• That's interesting, Esri objects (ArcObjects) aren't guaranteed to be thread safe so you could assume python objects to be the same, attempts to use multiprocessing usually have to be well conceived and isolated STA threads with a mutex or two thrown in to avoid locking situations. Have you tried multiprocessing like this with other objects? did it work or crash and burn? – Michael Stimson Jul 7 '16 at 0:12
  • I have used this methodology before and it significantly reduced my processing time without any locking issues (on feature classes in the same file geodatabase). If you have an editing task as part of your function (that requires arcpy.da.Editor) you can't use multiprocessing. However, you could use multiprocessing if you were making your edits to a feature class on an SDE. – crld Jul 7 '16 at 0:19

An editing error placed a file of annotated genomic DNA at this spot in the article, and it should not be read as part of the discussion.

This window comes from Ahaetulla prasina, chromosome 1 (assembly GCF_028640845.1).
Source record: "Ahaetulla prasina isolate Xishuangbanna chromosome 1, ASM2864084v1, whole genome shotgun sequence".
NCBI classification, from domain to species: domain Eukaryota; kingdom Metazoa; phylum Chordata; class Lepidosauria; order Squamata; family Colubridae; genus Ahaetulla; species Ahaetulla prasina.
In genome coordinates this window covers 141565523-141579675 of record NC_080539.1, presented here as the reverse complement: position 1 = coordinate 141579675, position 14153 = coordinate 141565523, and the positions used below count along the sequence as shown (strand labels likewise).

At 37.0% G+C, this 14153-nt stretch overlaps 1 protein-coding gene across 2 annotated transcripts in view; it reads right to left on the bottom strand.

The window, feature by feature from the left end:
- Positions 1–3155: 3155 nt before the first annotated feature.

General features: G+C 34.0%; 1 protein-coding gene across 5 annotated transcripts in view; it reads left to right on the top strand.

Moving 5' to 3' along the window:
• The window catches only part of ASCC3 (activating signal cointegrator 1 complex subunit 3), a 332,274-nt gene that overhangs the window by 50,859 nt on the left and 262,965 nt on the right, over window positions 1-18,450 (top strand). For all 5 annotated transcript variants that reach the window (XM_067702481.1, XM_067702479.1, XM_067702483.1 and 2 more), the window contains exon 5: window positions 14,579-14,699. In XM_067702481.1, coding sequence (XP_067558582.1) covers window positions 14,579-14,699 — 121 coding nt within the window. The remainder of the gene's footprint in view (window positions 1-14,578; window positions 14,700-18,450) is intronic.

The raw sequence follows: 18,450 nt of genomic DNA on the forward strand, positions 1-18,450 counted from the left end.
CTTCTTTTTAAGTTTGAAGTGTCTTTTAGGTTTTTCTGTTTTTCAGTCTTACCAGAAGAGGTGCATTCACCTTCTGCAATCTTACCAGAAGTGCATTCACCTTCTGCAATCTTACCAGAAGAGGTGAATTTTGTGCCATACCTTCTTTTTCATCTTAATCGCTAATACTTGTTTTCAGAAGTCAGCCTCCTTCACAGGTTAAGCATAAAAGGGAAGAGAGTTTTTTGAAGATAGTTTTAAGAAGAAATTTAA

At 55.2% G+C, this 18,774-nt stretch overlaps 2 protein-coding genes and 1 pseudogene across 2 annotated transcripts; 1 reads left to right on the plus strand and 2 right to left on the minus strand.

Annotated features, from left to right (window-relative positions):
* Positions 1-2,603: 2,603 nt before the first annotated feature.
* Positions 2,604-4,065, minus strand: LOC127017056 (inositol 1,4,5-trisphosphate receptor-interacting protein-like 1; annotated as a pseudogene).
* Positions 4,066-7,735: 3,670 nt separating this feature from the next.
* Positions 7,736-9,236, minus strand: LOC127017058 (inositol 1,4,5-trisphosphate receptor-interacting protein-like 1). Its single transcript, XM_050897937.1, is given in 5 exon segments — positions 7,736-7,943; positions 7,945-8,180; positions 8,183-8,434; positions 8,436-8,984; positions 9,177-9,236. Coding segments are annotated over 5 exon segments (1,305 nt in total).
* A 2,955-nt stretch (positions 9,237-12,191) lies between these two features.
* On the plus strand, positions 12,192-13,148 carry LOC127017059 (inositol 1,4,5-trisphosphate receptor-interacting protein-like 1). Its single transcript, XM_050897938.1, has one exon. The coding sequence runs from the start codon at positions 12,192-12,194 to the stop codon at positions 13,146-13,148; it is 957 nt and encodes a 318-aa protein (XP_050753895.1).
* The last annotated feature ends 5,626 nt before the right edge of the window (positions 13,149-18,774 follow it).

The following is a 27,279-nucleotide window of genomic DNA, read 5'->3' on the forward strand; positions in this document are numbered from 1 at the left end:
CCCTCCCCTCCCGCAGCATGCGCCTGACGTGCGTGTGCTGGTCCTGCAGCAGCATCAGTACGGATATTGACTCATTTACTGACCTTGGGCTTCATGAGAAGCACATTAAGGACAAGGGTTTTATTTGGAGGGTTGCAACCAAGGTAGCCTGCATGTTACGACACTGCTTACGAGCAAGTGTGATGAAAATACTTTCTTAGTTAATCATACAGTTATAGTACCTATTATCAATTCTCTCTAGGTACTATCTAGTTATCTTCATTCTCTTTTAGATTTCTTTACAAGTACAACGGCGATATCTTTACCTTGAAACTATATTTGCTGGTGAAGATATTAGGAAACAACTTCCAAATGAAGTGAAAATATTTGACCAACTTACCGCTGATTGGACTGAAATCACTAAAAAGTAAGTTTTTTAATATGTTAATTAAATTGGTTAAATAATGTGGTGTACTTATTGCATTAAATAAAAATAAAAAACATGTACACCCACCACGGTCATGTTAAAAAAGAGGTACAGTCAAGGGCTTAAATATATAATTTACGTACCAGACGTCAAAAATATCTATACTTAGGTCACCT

• I suspect arcpy.da.InsertCursor to be in the same boat as editor. A process can (and does) lock itself out, you may not see much of it in python but in ArcObjects I do. I suppose for a search cursor or succinct datasets it could work, what about temporary files? attempts I've made to use multiprocessing in python crash because two (or more) threads try to create the same temp file.. if this avoids self locking/clashing then this is a positive gem of information and the most interesting thing I've read in a while. – Michael Stimson Jul 7 '16 at 0:26
  • 2